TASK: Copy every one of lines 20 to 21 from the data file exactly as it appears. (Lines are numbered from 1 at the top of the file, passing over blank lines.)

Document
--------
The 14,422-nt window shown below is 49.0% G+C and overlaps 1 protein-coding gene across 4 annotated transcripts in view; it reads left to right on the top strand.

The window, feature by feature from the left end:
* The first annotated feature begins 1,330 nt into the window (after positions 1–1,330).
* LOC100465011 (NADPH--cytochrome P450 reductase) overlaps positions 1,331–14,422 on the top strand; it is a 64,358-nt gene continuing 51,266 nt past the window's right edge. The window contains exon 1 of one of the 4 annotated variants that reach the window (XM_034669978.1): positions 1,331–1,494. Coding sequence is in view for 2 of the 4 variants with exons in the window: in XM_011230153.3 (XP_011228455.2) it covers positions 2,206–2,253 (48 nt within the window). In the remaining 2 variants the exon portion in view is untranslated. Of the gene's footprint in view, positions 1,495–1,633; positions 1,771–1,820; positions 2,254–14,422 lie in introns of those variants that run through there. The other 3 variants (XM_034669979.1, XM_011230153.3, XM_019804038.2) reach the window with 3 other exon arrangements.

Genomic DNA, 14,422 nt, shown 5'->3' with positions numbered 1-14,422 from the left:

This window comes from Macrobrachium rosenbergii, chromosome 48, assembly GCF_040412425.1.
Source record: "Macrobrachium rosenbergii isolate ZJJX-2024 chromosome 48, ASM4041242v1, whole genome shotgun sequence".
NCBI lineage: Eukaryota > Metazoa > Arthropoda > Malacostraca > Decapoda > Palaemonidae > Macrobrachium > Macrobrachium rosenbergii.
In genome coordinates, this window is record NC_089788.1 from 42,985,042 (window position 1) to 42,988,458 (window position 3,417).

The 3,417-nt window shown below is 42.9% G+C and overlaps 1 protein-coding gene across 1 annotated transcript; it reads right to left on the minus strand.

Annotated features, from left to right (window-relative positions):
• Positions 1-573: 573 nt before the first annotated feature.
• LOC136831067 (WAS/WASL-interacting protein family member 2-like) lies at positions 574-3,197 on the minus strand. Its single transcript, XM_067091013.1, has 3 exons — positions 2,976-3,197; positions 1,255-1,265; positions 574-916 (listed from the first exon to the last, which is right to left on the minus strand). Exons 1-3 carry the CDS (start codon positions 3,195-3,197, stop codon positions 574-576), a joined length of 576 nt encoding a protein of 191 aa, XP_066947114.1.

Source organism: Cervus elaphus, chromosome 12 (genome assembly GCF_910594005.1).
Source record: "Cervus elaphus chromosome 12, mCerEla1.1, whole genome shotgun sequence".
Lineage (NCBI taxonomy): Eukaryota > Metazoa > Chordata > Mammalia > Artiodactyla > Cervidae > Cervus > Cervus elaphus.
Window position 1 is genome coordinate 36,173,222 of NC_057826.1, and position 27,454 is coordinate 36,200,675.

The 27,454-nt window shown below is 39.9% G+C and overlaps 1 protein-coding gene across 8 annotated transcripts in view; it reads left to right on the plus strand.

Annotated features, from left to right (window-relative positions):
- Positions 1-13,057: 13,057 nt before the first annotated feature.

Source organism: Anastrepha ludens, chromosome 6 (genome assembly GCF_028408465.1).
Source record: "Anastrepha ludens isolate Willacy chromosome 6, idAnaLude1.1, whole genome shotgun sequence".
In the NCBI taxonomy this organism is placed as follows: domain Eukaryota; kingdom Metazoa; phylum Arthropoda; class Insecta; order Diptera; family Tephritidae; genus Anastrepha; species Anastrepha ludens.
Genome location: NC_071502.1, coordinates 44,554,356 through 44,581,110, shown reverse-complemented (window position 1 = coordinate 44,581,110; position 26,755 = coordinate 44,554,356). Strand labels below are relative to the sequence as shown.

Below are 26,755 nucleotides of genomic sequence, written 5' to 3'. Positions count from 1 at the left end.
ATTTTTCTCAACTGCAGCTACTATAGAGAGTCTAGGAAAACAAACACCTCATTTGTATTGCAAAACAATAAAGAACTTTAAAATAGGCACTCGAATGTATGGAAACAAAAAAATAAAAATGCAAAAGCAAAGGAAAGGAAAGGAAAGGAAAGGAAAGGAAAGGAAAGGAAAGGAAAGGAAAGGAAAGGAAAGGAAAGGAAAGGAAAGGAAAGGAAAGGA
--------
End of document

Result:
- Positions 1-13,057: 13,057 nt before the first annotated feature.

Source organism: Anastrepha ludens, chromosome 6 (genome assembly GCF_028408465.1).